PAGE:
The local Jewish community is watching President Obama's visit to Israel very closely, especially amidst threats of chemical weapons in Syria and a nuclear Iran.  This is President Obama's first visit to the country in his two terms as president.  "I do think it's about time," said Alan Jacobs, a Palm Desert resident.  Jacobs helps make up the about 30,000 members of the Jewish community in the Coachella Valley.  "What they will actually accomplish I don't know," said Jacobs.  "But just going there, I think is a big step."

A step focused heavily on a nuclear Iran.  Temple Sinai Rabbi Jordan Ofseyer fears it's a problem which reaches beyond Israel's borders.  "I'm concerned for the Israelis," said Ofseyer.  " I'm concerned for the Iranians, I'm concerned for the whole region.  It really is a regional issue, if not beyond that."

President Obama told Israeli prime minister Benjamin Netanyahu, he believes there's still time to reach a diplomatic solution with Iran.  Jacobs disagrees.   "I do believe that somewhere in the future, we will have to go in and dismantle their nuclear facilities," said Jacobs.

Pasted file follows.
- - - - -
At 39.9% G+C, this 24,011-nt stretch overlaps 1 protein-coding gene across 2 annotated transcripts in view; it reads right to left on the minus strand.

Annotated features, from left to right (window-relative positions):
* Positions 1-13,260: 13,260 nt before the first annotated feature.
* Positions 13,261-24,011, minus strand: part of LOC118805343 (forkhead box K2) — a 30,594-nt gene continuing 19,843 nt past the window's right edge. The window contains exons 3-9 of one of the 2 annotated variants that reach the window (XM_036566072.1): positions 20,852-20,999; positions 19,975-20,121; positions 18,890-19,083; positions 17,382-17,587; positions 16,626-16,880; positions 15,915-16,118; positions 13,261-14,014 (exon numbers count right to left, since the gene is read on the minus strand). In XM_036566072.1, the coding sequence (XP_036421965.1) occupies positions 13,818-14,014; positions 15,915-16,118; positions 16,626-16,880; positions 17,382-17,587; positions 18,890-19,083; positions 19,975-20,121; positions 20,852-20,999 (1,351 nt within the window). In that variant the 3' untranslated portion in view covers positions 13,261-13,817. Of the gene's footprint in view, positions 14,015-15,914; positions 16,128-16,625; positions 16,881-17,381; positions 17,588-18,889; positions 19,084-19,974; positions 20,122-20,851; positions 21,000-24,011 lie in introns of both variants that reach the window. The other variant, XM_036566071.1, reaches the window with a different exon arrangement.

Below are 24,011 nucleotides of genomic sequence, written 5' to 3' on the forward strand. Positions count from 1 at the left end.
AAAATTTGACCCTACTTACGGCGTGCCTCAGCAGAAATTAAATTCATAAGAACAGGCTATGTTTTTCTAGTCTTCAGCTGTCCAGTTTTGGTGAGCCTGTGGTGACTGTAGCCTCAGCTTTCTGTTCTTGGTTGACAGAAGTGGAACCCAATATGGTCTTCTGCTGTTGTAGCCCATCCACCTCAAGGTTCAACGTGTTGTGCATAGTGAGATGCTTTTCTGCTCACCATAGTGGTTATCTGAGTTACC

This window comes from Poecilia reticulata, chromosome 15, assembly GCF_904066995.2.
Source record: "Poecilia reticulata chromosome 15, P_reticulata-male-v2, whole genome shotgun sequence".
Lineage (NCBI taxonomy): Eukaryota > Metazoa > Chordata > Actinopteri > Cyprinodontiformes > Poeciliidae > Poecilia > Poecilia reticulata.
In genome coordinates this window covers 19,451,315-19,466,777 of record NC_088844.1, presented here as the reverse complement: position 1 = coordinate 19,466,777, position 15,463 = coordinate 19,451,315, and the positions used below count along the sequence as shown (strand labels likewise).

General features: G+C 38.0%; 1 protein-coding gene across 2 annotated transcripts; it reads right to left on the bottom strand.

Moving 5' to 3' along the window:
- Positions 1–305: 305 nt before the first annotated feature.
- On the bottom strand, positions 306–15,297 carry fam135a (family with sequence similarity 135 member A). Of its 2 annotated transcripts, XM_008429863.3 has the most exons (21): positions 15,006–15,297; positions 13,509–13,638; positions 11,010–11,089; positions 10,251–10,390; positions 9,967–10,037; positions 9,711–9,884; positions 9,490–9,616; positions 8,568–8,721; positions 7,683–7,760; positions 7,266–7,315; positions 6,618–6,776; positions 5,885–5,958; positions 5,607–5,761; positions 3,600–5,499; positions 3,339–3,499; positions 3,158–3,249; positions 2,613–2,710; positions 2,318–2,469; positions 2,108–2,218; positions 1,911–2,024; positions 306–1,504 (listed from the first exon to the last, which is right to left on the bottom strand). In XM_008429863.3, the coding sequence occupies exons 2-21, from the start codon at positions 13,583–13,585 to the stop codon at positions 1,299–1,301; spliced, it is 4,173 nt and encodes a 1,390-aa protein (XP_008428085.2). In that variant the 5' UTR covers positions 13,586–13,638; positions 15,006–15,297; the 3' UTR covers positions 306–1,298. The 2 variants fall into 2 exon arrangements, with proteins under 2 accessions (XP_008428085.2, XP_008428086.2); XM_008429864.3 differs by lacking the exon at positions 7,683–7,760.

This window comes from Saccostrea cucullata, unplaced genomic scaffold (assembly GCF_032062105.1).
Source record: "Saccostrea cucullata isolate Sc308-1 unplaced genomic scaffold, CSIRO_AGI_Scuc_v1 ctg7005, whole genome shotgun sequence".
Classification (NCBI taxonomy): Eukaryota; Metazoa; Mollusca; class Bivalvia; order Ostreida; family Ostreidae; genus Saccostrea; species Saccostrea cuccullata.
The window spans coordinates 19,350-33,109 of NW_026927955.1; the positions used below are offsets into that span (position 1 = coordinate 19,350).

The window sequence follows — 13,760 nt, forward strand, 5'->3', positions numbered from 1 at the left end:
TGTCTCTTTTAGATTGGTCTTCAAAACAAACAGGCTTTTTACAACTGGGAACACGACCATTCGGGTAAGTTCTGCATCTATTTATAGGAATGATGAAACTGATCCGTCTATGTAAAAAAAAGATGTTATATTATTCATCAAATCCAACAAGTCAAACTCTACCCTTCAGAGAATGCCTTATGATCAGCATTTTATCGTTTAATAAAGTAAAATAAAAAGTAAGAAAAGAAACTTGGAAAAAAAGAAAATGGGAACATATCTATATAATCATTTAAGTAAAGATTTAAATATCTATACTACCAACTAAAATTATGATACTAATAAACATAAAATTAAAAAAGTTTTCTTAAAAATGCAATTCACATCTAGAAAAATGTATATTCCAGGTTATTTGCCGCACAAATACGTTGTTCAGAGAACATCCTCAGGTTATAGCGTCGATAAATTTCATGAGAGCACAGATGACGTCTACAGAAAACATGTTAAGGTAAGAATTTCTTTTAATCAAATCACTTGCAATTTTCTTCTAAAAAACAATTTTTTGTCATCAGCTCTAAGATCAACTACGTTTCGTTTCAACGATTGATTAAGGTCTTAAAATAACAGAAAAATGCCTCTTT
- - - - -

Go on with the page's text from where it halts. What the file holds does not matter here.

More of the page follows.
Israeli leaders also expressed concern over the possible use of chemical weapons in neighboring Syria. They fear the weapons could end up with one of the many factions who pose a threat to the Jewish state. "Nobody's in control of anything, so it makes it very difficult for any peace process to go through," said Jacobs.

"As President Obama has said, a clear red line for us," said Ofseyer.   "So that's part of the framework for us, of grave concern."

While President Obama will spend only four days in the Middle East, the local Jewish community hopes his visit marks the beginning of what they've always wanted.  "A way to have the different sides come together, and try to find a way toward peace," said Ofseyer.